Ever since he was a child, David Borish wanted to tell stories about ecosystem and community health, and now thanks to his studies at the University of Guelph, he is doing just that.
A documentary film he directed and produced for his PhD is debuting this fall at festivals and screenings – including one hosted by U of G’s Guelph Institute of Development Studies (GIDS).
HERD: Inuit Voices on Caribou documents Inuit communities in the Nunatsiavut and NunatuKavut regions of Labrador as they grapple with changes brought on by a total hunting ban, implemented in 2013, on caribou – an animal with which they hold social, emotional and cultural connections.
But the film is more than just a platform for Inuit to tell their stories. It’s also the raw data of Borish’s PhD dissertation, completed in 2021.
“Usually, people use documentary film to communicate research, not do the research themselves,” he says. “But you can actually use the film as the data.”
With that in mind, Borish set out to create a new technique called video-based qualitative analysis to promote knowledge mobilization. He repurposed two video editing programs, Final Cut Pro and Lumberjack Builder, to look for common themes in not just what people said but also their tone, body language and location.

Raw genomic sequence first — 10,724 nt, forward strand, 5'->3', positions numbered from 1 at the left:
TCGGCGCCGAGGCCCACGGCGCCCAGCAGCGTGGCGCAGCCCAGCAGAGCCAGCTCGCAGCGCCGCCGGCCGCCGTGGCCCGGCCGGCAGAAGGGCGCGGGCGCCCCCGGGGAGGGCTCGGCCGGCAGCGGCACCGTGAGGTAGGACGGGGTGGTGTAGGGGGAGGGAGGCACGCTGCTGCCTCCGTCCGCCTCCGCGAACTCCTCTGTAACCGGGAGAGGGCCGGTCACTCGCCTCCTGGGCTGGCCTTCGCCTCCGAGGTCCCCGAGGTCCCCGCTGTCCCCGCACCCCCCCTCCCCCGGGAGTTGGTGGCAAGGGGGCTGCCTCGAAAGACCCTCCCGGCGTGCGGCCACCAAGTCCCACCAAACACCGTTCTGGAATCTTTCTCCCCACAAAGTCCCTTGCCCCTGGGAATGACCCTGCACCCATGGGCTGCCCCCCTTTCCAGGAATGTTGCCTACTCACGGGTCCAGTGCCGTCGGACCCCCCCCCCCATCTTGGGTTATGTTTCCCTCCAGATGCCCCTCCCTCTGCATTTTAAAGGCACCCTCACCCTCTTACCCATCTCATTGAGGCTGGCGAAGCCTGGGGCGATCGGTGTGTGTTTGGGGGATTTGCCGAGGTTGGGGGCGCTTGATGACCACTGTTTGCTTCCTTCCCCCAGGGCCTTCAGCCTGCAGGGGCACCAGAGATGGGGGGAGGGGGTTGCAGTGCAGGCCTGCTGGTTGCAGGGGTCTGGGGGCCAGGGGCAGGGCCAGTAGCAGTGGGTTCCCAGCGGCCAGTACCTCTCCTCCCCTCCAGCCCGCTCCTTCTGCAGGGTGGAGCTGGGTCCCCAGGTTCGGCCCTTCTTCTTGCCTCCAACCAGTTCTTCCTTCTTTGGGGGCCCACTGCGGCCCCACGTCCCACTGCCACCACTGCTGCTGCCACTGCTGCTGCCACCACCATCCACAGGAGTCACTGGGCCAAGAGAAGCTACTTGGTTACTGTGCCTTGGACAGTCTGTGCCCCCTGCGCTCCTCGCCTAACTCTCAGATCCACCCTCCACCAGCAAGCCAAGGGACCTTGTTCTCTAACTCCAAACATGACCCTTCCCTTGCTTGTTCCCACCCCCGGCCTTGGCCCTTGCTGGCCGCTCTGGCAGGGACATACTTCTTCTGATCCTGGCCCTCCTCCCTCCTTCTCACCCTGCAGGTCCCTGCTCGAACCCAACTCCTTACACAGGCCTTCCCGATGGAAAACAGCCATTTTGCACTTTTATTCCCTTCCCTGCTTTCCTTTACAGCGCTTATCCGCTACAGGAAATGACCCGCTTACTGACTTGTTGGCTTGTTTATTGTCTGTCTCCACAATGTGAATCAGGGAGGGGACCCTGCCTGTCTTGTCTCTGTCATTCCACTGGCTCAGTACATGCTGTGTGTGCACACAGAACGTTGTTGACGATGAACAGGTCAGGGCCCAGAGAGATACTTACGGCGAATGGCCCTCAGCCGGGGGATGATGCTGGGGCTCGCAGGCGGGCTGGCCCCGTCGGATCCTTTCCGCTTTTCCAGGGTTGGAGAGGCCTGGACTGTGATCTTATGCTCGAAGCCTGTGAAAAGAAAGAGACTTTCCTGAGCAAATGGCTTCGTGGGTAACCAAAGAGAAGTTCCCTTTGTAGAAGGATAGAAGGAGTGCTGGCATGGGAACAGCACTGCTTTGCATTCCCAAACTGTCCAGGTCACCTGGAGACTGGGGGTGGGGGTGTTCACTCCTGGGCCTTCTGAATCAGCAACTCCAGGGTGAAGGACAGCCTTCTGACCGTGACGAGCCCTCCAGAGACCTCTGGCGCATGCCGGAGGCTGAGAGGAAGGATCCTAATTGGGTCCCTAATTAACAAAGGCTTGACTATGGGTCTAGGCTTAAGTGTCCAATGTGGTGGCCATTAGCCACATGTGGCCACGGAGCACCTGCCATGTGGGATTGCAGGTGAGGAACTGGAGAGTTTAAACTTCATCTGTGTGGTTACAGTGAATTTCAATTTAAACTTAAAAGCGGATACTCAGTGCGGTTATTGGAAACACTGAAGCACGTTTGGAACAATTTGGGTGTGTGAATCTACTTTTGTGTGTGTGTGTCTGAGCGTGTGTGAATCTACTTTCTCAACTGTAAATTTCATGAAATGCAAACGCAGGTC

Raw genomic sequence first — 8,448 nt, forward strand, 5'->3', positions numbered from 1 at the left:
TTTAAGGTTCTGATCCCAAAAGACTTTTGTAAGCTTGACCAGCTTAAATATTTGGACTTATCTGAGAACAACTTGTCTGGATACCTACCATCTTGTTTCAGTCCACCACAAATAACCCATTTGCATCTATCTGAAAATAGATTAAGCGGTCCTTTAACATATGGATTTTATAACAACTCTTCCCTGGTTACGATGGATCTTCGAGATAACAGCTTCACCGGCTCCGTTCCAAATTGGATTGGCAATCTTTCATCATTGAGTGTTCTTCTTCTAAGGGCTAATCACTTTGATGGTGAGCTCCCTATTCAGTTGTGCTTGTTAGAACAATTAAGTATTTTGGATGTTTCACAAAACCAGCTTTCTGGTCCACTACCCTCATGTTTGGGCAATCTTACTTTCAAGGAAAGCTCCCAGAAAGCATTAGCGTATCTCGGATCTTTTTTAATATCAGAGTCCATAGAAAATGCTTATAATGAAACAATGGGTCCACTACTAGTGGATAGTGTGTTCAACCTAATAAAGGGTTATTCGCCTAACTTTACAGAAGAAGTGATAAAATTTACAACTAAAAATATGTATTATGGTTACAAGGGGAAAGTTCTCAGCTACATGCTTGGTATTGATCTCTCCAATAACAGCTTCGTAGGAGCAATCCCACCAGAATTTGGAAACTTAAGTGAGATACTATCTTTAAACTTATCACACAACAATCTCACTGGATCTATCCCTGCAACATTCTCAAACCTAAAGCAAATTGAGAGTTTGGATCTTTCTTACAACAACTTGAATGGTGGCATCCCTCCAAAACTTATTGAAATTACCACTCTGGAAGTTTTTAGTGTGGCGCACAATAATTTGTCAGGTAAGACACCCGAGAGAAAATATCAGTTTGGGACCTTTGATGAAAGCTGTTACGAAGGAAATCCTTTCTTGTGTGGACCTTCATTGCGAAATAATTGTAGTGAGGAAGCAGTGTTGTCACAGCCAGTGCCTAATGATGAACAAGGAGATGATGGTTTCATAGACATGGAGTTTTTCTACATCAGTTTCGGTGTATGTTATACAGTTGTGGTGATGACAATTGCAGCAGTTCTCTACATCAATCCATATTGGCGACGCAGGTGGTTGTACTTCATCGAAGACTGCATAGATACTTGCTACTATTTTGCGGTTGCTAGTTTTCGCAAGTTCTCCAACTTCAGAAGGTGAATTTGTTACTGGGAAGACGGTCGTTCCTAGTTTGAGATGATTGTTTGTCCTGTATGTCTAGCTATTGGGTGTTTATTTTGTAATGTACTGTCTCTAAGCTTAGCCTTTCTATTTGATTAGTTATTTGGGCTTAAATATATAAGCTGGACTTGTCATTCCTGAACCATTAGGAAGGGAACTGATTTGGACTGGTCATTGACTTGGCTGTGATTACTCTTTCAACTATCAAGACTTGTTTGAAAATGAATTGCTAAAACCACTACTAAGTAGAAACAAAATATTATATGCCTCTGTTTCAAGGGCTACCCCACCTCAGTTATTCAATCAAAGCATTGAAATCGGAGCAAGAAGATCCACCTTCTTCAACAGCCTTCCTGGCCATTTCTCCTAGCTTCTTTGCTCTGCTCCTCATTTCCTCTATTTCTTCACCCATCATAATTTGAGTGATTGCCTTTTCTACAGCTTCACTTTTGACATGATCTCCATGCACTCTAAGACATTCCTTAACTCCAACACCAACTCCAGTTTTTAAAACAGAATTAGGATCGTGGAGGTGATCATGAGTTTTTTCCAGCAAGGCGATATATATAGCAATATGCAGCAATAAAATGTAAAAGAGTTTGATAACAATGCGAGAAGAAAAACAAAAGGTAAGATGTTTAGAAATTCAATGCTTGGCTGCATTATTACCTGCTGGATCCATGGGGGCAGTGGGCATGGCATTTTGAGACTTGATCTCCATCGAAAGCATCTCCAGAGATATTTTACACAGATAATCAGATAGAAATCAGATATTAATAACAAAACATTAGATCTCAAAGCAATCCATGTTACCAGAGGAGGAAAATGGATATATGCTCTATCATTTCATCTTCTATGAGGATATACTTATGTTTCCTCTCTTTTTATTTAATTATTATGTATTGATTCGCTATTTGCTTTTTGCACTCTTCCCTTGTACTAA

Collaborative process connects Inuit communities
“I wasn’t extracting the words from the participants, I was keeping it connected,” he said.
Throughout his undergrad degree at U of G in international development studies, Borish did photography on the side. During his third year, he combined his hobby and his studies to create a documentary film on tiger conservation, sustainable development and Indigenous communities in Malaysia.
By his fourth year, he felt supported by U of G’s strength in socio-environmental studies, and reached out to Dr. Ashlee Cunsolo, now at Memorial University in Newfoundland, after she spoke during a class.
Cunsolo was then working with Labrador communities on research in health and well-being, including Inuit communities who were exploring the idea of creating a documentary to illustrate the effects of the then four-year-old hunting ban on caribou.
“Yes, it was my PhD work, but it was something that was led by Inuit, and I happened to be at the right place to help,” said Borish, now a post-doctoral researcher at Memorial University while also working with the Torngat Secretariat.
The film has been public only since August, but is already available to audiences on CBC Gem, and communities across Labrador have watched it through screenings. After more than five years of community collaboration, Borish and the Caribou Project Steering Committee are excited to share their work.
And for broader audiences, Borish hopes the film “provides them a glimpse into what life is like in Labrador, and how important these connections between people and caribou are,” and offers a chance “to think about the continued changes to people’s mental health, culture, identity and food security. All these things are so interconnected as biodiversity loss occurs.”
To learn more or to host a screening, visit the HERD website, or check out their social media @inuitvoicesherd.